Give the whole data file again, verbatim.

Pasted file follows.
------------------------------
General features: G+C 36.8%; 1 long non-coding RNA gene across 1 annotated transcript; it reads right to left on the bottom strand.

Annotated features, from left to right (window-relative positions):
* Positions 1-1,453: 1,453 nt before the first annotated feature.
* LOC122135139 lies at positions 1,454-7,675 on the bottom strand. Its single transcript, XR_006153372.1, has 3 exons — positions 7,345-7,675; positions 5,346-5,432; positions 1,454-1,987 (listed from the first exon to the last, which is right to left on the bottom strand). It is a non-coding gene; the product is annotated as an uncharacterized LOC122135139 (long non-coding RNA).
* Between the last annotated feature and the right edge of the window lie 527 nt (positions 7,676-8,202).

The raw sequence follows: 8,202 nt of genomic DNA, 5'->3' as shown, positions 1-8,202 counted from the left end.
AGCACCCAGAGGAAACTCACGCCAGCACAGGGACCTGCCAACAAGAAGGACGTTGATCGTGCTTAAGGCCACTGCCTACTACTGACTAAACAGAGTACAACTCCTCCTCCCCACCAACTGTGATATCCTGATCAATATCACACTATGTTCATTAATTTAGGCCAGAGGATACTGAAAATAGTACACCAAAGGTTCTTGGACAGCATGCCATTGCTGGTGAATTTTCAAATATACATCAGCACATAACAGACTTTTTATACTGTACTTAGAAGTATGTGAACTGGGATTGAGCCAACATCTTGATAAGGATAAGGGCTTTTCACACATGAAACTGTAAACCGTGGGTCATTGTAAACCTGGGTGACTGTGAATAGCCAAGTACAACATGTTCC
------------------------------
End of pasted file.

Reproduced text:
General features: G+C 36.8%; 1 long non-coding RNA gene across 1 annotated transcript; it reads right to left on the bottom strand.

Annotated features, from left to right (window-relative positions):
* Positions 1-1,453: 1,453 nt before the first annotated feature.
* LOC122135139 lies at positions 1,454-7,675 on the bottom strand. Its single transcript, XR_006153372.1, has 3 exons — positions 7,345-7,675; positions 5,346-5,432; positions 1,454-1,987 (listed from the first exon to the last, which is right to left on the bottom strand). It is a non-coding gene; the product is annotated as an uncharacterized LOC122135139 (long non-coding RNA).
* Between the last annotated feature and the right edge of the window lie 527 nt (positions 7,676-8,202).

The raw sequence follows: 8,202 nt of genomic DNA, 5'->3' as shown, positions 1-8,202 counted from the left end.
AGCACCCAGAGGAAACTCACGCCAGCACAGGGACCTGCCAACAAGAAGGACGTTGATCGTGCTTAAGGCCACTGCCTACTACTGACTAAACAGAGTACAACTCCTCCTCCCCACCAACTGTGATATCCTGATCAATATCACACTATGTTCATTAATTTAGGCCAGAGGATACTGAAAATAGTACACCAAAGGTTCTTGGACAGCATGCCATTGCTGGTGAATTTTCAAATATACATCAGCACATAACAGACTTTTTATACTGTACTTAGAAGTATGTGAACTGGGATTGAGCCAACATCTTGATAAGGATAAGGGCTTTTCACACATGAAACTGTAAACCGTGGGTCATTGTAAACCTGGGTGACTGTGAATAGCCAAGTACAACATGTTCC